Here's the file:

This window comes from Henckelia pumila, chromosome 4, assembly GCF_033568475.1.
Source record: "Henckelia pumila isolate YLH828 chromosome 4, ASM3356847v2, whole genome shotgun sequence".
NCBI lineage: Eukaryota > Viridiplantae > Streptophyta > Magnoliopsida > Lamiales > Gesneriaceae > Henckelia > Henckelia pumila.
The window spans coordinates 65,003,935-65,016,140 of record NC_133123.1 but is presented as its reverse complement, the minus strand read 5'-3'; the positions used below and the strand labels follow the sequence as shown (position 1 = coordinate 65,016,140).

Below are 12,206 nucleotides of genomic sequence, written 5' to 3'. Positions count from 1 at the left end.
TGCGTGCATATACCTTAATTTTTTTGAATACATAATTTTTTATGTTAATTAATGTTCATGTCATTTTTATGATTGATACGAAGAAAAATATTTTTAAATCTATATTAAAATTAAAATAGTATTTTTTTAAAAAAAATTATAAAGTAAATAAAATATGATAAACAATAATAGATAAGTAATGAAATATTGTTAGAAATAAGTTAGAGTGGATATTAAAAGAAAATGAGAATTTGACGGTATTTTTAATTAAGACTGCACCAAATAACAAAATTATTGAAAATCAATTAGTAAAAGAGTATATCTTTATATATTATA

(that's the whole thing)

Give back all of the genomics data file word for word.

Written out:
This window comes from Henckelia pumila, chromosome 4, assembly GCF_033568475.1.
Source record: "Henckelia pumila isolate YLH828 chromosome 4, ASM3356847v2, whole genome shotgun sequence".
NCBI lineage: Eukaryota > Viridiplantae > Streptophyta > Magnoliopsida > Lamiales > Gesneriaceae > Henckelia > Henckelia pumila.
The window spans coordinates 65,003,935-65,016,140 of record NC_133123.1 but is presented as its reverse complement, the minus strand read 5'-3'; the positions used below and the strand labels follow the sequence as shown (position 1 = coordinate 65,016,140).

Below are 12,206 nucleotides of genomic sequence, written 5' to 3'. Positions count from 1 at the left end.
TGCGTGCATATACCTTAATTTTTTTGAATACATAATTTTTTATGTTAATTAATGTTCATGTCATTTTTATGATTGATACGAAGAAAAATATTTTTAAATCTATATTAAAATTAAAATAGTATTTTTTTAAAAAAAATTATAAAGTAAATAAAATATGATAAACAATAATAGATAAGTAATGAAATATTGTTAGAAATAAGTTAGAGTGGATATTAAAAGAAAATGAGAATTTGACGGTATTTTTAATTAAGACTGCACCAAATAACAAAATTATTGAAAATCAATTAGTAAAAGAGTATATCTTTATATATTATA